Future Paralympic teams are set to get a financial boost when the auction of a dozen athlete portraits finishes on Monday night at Auckland's Easter Show.
Kiwi artist Amber Gabrielle Stephens donated her time and resources to paint the "Spirit of Gold" collection across eight months in 2015, before gifting them to Paralympics New Zealand. Each picture took three to five weeks to complete.
The exhibition toured the country across 85 locations and was seen by more than 120,000 people before the Rio Games. The portraits are being auctioned on Trademe.
Youtube.com footage of Stephens shows her working at a frenetic pace, layering a canvas with a brush that looks suited to coating windowsills on a summer's day, before refining her technique with finer bristles as the finished product looms.
Just like an athlete in a pinnacle event, there was no room for error or an "undo" function handy.
"That's part of the excitement and thrill of painting on canvas," Stephens chuckles. "It was touch-and-go at times."
The idea for the series germinated when Stephens met Paralympic swimming champion Sophie Pascoe, who she intended to paint in two self-commissioned series: "New Zealand leaders" and "women of influence".
She decided Paralympians fitted the character and attitude she was after for a separate series.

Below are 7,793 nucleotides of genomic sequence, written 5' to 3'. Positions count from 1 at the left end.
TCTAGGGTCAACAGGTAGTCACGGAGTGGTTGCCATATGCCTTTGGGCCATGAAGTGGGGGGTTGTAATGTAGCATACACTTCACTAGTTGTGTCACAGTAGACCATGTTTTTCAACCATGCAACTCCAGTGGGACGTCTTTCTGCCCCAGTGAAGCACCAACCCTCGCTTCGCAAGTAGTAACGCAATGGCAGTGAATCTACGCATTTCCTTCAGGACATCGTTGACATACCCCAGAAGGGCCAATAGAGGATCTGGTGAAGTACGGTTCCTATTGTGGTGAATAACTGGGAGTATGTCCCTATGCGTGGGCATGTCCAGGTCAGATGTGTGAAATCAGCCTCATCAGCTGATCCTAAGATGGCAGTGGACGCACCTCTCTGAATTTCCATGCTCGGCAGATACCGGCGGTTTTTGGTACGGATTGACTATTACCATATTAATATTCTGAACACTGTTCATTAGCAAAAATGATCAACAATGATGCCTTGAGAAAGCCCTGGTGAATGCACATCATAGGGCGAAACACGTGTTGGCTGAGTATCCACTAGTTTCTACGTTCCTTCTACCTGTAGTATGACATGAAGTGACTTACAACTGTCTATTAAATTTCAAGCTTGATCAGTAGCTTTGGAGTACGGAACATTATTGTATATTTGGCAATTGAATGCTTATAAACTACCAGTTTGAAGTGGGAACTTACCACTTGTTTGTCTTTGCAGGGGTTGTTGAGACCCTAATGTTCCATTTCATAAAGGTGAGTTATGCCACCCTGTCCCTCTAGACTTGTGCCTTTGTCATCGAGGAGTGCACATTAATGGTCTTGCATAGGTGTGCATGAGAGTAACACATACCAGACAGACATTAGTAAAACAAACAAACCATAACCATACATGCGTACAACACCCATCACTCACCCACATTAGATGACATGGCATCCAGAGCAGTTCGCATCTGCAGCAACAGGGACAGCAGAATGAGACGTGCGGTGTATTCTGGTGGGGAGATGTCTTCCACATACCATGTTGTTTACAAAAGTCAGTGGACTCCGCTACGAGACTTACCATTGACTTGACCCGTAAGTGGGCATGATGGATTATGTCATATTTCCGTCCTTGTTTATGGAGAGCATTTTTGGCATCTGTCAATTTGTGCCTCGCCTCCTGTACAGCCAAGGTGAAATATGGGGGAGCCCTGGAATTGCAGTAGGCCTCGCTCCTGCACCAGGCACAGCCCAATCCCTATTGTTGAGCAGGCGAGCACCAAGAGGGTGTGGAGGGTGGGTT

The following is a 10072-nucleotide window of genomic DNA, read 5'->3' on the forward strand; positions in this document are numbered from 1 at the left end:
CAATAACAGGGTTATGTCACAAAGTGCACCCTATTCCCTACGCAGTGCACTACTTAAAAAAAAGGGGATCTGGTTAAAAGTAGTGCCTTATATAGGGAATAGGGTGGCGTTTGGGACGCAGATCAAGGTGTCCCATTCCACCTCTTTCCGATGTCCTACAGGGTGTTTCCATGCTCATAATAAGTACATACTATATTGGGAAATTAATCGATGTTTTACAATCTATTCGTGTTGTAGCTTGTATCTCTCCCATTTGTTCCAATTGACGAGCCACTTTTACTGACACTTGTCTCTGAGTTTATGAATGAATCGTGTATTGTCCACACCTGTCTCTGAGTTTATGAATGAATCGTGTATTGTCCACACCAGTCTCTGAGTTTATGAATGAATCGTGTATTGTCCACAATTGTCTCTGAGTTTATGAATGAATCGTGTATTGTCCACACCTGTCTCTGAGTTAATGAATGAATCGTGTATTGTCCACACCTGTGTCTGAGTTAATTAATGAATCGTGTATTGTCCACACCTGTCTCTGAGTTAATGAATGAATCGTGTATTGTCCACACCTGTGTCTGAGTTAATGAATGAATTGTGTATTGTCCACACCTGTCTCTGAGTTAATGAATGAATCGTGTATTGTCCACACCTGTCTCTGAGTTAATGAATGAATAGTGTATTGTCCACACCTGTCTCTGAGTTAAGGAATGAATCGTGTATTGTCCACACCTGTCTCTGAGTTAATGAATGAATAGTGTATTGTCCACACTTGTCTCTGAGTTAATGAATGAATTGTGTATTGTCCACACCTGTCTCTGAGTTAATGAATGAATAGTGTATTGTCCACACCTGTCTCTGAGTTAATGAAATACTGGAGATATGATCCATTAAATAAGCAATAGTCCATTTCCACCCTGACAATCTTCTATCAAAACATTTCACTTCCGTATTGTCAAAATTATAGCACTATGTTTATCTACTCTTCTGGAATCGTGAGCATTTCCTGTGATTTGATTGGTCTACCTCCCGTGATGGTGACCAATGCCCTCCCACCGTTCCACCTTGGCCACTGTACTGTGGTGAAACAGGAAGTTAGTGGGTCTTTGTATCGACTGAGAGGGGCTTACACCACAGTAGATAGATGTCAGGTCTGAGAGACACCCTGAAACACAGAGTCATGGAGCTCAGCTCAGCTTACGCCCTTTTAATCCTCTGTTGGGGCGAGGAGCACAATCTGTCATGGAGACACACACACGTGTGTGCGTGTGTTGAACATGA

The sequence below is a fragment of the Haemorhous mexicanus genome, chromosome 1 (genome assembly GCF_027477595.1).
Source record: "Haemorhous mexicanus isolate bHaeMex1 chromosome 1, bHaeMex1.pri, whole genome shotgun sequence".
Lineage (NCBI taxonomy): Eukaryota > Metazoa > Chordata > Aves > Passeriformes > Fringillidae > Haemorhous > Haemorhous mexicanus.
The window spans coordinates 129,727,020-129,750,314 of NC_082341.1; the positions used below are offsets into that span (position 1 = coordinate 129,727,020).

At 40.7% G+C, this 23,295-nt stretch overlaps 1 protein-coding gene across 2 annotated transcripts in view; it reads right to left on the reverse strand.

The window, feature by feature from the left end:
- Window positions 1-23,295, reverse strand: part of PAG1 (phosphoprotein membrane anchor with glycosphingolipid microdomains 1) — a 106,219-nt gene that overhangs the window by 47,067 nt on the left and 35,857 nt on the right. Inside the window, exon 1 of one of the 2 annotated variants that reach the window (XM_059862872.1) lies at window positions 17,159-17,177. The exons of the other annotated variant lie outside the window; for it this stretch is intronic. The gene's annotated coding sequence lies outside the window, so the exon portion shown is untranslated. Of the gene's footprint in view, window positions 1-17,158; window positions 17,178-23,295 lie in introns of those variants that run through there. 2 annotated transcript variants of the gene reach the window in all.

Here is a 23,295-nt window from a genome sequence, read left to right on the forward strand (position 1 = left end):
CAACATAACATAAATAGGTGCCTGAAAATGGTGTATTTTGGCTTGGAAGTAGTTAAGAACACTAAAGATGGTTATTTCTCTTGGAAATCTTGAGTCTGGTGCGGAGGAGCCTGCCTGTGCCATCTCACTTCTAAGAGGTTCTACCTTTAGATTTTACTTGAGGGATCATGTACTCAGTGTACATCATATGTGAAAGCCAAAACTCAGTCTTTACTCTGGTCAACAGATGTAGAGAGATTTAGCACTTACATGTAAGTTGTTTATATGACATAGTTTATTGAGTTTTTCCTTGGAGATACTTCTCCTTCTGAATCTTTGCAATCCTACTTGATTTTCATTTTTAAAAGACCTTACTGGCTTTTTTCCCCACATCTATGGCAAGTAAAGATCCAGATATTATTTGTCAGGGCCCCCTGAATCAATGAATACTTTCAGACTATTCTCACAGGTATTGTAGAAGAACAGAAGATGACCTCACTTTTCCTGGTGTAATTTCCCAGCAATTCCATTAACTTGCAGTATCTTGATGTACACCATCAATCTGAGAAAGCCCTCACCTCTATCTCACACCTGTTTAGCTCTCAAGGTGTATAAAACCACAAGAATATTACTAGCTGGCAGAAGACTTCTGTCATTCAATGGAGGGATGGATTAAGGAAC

Portraits up for auction include those of gold medallists Pascoe, Cameron Leslie and Mary Fisher.
"Our Paralympians can be easy-going in person, but fiery in competition. I wanted to portray both sides of their personality," Stephens said.
"I saw them perform and train, and sketched and photographed them in that process. It took about half a day. I didn't have formal sittings."
Fisher, a five-time Paralympic medallist, has the genetic condition aniridia. She is classified "S11" for totally blind swimmers.
"Artwork for me can often be distant behind glasswork," Fisher said. "But I was able to access Amber's picture by touching it, and feeling the texture."
"She came to the gym where I was training to get a gauge of how I ticked.
"Everyone says it [the picture] captures the emotional centre of what we do, and I'm pleased it shows me leading off in the medley."
"Mary's favourite swim stroke, butterfly, and her favourite colour, purple, feature in her portrait," Stephens added.
"Despite her limited sight, I painted her with a far reaching gaze and the inner joy that I felt in her."
Stephens' background includes getting selected to attend the Academy of Fine Arts in Vienna where she studied the master techniques of painting and abstraction.
"I paint up to seven layers on any given painting and because of the time it takes for each layer to dry, I work on two to three paintings at once.
"These portraits were painted with the intention to inspire New Zealanders to achieve anything no matter the challenge. My wish would be that they are purchased and utilised in such a way to inspire emerging talent."
The 2016 New Zealand Paralympic team collected 21 medals (nine gold, five silver and seven bronze) at Rio. That is the second-most medals picked up by a Kiwi team after the 25 of 1984; nine golds equalled the best previous performance from 1996.
Perhaps most significant was New Zealand's rise to 13th on the medal table, beating their 16th in 2004. Twenty-nine of PNZ's 31 athletes made the top eight in at least one event.